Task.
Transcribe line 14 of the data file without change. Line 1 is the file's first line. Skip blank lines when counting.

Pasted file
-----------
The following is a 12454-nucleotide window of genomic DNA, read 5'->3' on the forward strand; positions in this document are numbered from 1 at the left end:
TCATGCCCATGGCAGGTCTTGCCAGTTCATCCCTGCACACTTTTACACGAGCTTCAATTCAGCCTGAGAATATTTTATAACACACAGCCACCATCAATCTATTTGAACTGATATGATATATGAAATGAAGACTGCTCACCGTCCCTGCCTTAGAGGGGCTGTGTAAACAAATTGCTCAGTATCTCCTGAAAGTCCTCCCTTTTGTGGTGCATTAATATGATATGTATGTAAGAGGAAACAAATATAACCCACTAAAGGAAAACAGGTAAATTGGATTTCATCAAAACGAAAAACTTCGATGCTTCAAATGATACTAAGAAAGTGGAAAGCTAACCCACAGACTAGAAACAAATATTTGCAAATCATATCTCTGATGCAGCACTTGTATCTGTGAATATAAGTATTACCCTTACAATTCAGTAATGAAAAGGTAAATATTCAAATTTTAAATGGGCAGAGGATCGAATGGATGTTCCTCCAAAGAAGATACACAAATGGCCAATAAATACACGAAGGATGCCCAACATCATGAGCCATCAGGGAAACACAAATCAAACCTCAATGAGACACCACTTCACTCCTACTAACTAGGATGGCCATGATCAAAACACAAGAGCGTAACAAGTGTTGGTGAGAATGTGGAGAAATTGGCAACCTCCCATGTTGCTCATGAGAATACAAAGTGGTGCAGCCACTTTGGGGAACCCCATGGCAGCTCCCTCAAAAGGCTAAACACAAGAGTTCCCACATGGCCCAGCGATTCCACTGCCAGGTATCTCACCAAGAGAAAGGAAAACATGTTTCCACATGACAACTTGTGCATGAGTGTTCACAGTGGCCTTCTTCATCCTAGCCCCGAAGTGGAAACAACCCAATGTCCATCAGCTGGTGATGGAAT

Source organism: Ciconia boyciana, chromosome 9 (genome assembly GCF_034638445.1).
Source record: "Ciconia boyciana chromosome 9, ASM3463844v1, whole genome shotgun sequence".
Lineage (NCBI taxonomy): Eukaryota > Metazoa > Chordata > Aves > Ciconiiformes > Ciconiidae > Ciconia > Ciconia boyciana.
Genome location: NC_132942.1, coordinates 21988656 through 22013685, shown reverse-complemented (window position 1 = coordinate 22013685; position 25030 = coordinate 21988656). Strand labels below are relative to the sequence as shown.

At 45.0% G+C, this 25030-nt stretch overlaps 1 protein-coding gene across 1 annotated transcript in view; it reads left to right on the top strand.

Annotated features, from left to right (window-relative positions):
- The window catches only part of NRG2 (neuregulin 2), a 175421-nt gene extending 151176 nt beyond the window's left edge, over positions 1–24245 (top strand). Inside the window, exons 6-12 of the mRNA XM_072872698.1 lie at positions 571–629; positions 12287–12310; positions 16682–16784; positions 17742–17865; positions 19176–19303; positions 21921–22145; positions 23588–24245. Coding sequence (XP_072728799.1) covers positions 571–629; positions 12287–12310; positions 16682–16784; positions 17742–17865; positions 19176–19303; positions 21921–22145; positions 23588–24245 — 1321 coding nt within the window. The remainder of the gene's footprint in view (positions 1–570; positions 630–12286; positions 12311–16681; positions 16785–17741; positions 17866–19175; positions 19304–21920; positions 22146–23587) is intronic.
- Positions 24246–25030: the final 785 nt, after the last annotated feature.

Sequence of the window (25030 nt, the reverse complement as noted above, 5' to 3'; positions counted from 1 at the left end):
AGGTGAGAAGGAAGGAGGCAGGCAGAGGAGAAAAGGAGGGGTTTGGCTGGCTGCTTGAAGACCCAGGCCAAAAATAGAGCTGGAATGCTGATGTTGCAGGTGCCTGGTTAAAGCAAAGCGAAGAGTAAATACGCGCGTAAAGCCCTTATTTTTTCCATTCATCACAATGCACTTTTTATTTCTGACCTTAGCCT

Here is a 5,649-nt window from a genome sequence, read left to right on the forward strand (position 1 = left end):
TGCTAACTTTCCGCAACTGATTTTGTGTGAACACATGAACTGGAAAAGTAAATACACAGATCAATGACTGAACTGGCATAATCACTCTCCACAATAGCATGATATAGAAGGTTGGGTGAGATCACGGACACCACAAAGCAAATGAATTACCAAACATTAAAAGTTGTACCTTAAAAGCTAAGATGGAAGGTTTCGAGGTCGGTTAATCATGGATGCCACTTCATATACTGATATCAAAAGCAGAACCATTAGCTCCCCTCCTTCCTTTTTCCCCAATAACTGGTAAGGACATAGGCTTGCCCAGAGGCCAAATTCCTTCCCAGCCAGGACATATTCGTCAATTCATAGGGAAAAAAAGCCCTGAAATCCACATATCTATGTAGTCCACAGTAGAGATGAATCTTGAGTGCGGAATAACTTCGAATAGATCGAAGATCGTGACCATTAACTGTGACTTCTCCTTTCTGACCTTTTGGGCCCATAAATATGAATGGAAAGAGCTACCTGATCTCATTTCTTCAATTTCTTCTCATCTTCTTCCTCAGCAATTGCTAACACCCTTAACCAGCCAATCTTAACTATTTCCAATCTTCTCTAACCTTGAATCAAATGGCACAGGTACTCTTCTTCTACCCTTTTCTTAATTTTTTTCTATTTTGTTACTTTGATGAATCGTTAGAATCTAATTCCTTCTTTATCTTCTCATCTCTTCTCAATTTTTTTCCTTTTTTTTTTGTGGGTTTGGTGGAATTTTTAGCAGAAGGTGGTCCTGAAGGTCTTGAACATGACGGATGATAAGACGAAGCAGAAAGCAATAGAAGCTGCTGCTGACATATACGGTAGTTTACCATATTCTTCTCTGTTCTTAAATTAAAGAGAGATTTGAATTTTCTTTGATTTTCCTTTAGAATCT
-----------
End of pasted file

TGCTAACTTTCCGCAACTGATTTTGTGTGAACACATGAACTGGAAAAGTAAATACACAGATCAATGACTGAACTGGCATAATCACTCTCCACAATAGCATGATATAGAAGGTTGGGTGAGATCACGGACACCACAAAGCAAATGAATTACCAAACATTAAAAGTTGTACCTTAAAAGCTAAGATGGAAGGTTTCGAGGTCGGTTAATCATGGATGCCACTTCATATACTGATATCAAAAGCAGAACCATTAGCTCCCCTCCTTCCTTTTTCCCCAATAACTGGTAAGGACATAGGCTTGCCCAGAGGCCAAATTCCTTCCCAGCCAGGACATATTCGTCAATTCATAGGGAAAAAAAGCCCTGAAATCCACATATCTATGTAGTCCACAGTAGAGATGAATCTTGAGTGCGGAATAACTTCGAATAGATCGAAGATCGTGACCATTAACTGTGACTTCTCCTTTCTGACCTTTTGGGCCCATAAATATGAATGGAAAGAGCTACCTGATCTCATTTCTTCAATTTCTTCTCATCTTCTTCCTCAGCAATTGCTAACACCCTTAACCAGCCAATCTTAACTATTTCCAATCTTCTCTAACCTTGAATCAAATGGCACAGGTACTCTTCTTCTACCCTTTTCTTAATTTTTTTCTATTTTGTTACTTTGATGAATCGTTAGAATCTAATTCCTTCTTTATCTTCTCATCTCTTCTCAATTTTTTTCCTTTTTTTTTTGTGGGTTTGGTGGAATTTTTAGCAGAAGGTGGTCCTGAAGGTCTTGAACATGACGGATGATAAGACGAAGCAGAAAGCAATAGAAGCTGCTGCTGACATATACGGTAGTTTACCATATTCTTCTCTGTTCTTAAATTAAAGAGAGATTTGAATTTTCTTTGATTTTCCTTTAGAATCT